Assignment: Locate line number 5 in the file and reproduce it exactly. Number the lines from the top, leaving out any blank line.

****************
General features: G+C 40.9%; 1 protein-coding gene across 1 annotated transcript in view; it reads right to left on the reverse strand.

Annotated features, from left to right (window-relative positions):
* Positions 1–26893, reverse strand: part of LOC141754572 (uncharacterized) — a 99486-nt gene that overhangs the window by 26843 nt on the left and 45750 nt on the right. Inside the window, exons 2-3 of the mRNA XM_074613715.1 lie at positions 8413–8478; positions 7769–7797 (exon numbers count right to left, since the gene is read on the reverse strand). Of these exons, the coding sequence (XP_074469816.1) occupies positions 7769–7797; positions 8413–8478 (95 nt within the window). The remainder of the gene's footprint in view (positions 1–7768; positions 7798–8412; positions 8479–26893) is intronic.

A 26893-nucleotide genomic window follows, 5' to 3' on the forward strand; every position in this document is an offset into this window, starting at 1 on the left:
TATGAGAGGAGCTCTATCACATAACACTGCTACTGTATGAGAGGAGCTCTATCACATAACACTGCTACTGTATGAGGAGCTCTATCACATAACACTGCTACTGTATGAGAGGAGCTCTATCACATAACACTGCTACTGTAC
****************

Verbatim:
TATGAGAGGAGCTCTATCACATAACACTGCTACTGTATGAGAGGAGCTCTATCACATAACACTGCTACTGTATGAGGAGCTCTATCACATAACACTGCTACTGTATGAGAGGAGCTCTATCACATAACACTGCTACTGTAC